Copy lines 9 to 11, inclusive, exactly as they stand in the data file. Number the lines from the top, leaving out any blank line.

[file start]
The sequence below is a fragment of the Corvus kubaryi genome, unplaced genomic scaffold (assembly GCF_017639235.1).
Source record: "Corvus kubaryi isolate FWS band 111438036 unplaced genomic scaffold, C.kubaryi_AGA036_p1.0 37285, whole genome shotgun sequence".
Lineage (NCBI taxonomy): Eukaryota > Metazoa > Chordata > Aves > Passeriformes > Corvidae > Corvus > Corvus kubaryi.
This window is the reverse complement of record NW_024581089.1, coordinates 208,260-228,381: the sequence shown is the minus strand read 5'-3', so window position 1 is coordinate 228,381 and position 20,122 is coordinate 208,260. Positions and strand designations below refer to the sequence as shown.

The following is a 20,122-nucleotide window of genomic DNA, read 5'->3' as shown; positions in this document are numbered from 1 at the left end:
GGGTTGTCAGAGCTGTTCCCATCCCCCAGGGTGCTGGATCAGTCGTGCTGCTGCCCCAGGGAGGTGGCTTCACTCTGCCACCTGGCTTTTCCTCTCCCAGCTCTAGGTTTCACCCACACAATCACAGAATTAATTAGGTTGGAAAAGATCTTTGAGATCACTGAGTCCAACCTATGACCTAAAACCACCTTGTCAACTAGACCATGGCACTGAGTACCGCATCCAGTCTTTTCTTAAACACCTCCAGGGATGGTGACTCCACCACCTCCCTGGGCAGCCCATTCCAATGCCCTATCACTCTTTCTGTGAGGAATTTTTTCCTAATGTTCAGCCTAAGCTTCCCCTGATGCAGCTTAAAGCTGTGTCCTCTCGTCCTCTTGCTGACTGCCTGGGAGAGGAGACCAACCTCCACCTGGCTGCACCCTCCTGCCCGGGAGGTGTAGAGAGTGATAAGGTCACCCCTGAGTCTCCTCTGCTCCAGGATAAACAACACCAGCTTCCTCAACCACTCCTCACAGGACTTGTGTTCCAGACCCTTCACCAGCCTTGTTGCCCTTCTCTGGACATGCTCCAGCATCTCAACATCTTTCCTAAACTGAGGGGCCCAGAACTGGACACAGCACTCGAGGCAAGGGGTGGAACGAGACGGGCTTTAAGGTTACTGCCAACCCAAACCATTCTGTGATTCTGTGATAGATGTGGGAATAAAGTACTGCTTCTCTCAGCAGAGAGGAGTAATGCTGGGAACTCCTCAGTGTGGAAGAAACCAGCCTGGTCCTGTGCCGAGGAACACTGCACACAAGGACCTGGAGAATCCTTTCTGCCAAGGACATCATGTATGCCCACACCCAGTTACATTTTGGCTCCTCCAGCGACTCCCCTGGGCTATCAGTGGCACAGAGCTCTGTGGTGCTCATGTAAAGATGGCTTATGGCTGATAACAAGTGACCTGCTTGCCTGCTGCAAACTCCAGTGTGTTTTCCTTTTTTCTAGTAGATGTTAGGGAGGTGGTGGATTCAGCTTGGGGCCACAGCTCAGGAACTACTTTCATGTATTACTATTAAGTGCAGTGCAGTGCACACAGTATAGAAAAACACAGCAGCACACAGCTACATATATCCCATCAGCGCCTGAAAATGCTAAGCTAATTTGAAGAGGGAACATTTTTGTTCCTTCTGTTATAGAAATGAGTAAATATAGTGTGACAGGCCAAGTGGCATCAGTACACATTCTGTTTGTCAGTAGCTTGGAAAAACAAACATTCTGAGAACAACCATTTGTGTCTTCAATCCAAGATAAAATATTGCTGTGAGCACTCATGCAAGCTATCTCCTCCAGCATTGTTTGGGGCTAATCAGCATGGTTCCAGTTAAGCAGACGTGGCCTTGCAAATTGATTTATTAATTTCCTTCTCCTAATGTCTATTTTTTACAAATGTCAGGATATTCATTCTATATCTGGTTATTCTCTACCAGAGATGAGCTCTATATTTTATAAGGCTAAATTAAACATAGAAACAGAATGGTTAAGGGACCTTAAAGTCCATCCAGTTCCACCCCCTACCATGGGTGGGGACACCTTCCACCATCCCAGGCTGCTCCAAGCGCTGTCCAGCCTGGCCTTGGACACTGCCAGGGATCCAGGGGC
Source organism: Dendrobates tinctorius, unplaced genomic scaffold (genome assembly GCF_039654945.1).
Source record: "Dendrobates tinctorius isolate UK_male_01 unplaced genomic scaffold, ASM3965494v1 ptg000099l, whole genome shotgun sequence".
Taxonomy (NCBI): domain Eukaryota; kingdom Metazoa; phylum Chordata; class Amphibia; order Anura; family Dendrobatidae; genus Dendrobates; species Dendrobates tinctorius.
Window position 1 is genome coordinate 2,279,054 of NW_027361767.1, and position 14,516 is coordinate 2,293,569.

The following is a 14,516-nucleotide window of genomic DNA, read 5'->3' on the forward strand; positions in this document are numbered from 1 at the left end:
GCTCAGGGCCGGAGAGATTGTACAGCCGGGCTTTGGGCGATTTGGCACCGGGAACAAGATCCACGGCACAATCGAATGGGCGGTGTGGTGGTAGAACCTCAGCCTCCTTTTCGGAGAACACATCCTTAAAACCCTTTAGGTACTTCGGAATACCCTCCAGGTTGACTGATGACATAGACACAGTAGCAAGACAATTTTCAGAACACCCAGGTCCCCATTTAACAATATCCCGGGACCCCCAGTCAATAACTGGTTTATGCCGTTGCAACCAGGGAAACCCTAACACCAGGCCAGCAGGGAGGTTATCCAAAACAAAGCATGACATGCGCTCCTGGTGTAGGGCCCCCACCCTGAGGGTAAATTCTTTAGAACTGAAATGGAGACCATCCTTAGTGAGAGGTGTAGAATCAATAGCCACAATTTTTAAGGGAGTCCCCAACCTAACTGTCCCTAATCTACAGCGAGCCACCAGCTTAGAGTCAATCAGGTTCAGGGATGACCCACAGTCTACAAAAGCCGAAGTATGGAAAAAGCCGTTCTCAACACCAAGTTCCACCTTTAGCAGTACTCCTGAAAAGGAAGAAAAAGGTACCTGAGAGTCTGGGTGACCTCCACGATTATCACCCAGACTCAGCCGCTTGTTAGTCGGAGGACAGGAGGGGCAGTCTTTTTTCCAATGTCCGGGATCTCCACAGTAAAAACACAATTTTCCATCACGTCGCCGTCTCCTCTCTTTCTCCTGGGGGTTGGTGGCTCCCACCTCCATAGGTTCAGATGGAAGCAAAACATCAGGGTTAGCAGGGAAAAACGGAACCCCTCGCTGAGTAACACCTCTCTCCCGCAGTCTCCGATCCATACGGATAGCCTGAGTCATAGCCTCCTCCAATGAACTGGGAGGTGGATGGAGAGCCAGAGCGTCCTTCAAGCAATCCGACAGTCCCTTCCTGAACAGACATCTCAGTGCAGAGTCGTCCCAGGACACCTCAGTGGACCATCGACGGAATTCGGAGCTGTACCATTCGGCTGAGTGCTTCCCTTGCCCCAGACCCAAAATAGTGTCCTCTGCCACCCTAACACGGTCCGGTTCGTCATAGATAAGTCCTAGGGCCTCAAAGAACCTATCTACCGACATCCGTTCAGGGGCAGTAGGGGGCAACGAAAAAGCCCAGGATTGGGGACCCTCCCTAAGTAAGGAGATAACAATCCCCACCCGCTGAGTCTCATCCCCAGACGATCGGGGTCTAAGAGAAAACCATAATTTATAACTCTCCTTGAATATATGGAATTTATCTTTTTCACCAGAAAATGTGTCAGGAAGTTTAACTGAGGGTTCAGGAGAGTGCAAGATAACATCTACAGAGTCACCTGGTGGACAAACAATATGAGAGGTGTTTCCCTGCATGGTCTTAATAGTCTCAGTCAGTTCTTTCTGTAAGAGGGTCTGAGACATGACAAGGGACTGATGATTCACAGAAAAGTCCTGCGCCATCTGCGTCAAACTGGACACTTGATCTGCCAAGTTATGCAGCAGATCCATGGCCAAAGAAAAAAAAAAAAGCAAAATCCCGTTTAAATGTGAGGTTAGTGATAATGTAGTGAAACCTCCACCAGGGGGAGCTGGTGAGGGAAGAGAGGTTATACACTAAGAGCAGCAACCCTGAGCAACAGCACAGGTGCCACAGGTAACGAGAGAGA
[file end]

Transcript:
Taxonomy (NCBI): domain Eukaryota; kingdom Metazoa; phylum Chordata; class Amphibia; order Anura; family Dendrobatidae; genus Dendrobates; species Dendrobates tinctorius.
Window position 1 is genome coordinate 2,279,054 of NW_027361767.1, and position 14,516 is coordinate 2,293,569.

The following is a 14,516-nucleotide window of genomic DNA, read 5'->3' on the forward strand; positions in this document are numbered from 1 at the left end: